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On Parenting
Posted at 01:31 PM ET, 08/31/2011

Organizing the morning

With back-to-school upon us, many of us are, or soon will be, back to school mornings. In the heady first days, we may have our routines all together. But eventually, the newness wears off, real life kicks back in and mornings transform, like my family’s morning did on Day Four, into rushed cereal, thrown-together lunches, forgotten water bottles and a dash to school without notice of a backward-facing, yogurt-smeared shirt.


(Bigstockphoto)
As a public service, and because I desperately need it, I asked an organizational expert how to best approach mornings with long to-do lists.

Rachel Strisik calls herself a “life stylist,” and works with families to create the ever elusive sense of order. She’s also a Bethesda mother of twins. She said the key to a harmonious morning is preparation. Waiting until morning leaves too many tasks and too much to remember in too short a time frame for parents who have often had had too little sleep.

Strisik advises a strict, unwavering night-before approach. Here are her top tips:

• Plan out and organize all clothing: The night before, involve your child and pick out all clothing for the next day. Once choices are made, they should be set unless there is an unknown tear or stain or surprise change in the weather. This will eliminate a potential battle and keep getting dressed to a simple step.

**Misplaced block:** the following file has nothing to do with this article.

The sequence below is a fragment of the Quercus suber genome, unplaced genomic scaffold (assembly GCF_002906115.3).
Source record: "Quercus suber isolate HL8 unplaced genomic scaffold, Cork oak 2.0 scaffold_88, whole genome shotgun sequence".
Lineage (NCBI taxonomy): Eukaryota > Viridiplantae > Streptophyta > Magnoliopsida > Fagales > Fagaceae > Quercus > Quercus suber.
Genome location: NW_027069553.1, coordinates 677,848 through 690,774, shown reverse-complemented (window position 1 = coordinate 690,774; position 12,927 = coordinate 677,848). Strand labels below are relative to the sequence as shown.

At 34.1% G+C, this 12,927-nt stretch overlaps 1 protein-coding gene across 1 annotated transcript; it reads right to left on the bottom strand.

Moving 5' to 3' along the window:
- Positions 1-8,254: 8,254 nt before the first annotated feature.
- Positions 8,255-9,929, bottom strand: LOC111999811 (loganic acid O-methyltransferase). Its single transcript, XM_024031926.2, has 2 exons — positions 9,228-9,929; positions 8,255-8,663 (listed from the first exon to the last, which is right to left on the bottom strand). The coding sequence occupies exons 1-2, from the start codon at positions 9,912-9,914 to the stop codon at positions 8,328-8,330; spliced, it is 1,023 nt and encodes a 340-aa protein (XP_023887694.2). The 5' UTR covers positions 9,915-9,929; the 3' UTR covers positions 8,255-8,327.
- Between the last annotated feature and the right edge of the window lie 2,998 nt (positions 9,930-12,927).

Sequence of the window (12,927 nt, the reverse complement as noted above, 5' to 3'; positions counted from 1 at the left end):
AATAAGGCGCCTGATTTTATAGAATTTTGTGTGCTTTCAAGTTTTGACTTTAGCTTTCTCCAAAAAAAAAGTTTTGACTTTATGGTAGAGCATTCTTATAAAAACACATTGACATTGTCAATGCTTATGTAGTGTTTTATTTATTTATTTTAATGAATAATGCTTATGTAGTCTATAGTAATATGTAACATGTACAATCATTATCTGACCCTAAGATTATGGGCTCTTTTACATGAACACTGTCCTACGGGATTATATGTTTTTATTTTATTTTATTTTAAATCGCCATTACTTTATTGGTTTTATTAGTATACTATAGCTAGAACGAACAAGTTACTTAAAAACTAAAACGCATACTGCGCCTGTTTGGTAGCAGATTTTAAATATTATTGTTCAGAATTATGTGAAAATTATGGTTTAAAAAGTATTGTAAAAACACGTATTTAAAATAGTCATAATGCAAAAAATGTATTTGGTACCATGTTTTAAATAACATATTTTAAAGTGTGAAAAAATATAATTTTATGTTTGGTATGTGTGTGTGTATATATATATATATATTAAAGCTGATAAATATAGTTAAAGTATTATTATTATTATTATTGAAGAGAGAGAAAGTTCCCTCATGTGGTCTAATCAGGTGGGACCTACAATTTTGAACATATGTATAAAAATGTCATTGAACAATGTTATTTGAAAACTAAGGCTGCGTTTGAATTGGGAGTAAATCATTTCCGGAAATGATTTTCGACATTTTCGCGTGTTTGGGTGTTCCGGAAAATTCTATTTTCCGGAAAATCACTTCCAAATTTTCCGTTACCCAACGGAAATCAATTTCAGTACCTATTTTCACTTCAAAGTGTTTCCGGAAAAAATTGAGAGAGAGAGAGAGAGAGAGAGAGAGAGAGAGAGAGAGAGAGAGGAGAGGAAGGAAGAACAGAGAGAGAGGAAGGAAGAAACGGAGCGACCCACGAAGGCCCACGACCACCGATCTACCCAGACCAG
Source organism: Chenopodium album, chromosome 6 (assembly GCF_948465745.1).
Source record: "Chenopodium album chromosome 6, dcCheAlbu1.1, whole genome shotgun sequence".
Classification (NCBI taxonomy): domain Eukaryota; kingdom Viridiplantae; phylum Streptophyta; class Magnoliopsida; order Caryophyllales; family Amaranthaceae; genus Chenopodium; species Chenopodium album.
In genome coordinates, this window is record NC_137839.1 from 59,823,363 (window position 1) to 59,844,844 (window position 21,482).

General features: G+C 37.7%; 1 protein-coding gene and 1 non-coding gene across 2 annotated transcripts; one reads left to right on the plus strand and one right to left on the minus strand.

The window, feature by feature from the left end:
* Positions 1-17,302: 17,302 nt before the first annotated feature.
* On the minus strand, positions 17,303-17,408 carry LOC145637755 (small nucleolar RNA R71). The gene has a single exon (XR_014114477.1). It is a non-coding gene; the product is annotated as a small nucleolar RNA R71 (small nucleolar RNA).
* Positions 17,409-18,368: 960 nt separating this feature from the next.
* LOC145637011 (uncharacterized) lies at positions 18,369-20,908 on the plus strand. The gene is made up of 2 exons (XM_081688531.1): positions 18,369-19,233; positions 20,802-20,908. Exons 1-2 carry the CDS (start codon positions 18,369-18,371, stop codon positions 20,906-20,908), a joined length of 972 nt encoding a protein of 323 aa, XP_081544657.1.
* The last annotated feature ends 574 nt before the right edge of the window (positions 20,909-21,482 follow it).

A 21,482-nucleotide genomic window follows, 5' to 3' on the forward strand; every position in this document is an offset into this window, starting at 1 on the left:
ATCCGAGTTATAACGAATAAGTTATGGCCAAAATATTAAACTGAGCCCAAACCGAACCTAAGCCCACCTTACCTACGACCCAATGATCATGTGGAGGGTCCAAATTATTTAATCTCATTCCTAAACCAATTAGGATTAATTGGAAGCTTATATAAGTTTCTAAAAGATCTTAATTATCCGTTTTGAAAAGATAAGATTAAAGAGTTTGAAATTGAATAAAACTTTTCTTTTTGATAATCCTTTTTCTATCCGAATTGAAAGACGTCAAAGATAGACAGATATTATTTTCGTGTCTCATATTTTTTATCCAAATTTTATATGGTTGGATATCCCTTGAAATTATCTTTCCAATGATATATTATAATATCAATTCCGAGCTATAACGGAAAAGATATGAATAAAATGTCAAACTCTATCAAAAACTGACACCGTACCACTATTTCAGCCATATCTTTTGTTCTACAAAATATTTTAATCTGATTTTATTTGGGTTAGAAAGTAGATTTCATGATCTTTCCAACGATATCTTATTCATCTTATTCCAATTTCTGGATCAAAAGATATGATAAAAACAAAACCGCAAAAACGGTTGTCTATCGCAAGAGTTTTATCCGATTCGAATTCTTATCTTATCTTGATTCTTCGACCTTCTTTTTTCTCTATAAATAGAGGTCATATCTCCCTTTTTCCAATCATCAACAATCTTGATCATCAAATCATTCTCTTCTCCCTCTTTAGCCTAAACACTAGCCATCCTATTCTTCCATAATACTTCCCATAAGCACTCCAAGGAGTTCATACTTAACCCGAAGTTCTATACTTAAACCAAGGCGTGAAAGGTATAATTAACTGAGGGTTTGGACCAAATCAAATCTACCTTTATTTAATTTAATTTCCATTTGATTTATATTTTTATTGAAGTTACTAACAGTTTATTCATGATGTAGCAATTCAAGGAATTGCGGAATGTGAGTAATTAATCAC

• Make a “Get-ready Basket” that is packed the night before: Give each child a basket to place all items that are needed for the next day. The child should pack this before bed and an adult should check it. Include items such as special clothing and shoes for activities, signed paperwork, lunch, homework, sports equipment and backpacks.

• Designate an area for a child’s “Get- ready Basket” as well as all other adult essentials: Items such as shoes, coats, car keys, cell phones, purses, etc. should be placed in this area every day, always, so they are always in place and ready for action. Not having to hunt down keys or other last-minute essentials is a time-saver. Also carve out space for those items that you need for your outside to-dos for the day (such as dry cleaning and packages to mail.)

• Determine breakfast choices in advance of the meal: Either plan out breakfast meals for the week, offer only two choices or decide on the meal the night before. Breakfast is important and being organized about the choices shouldn’t make the meal a struggle each morning.

• Create a morning routine and make it a way of life: Daily morning routines should be non-negotiable. Discuss and establish a routine with your child and also determine consequences. This will allow all family members to be organized about their mornings and eliminates the “wiggle room” that usually causes meltdowns.

Have you perfected the morning routine? What are your top tips?

By  |  01:31 PM ET, 08/31/2011

 
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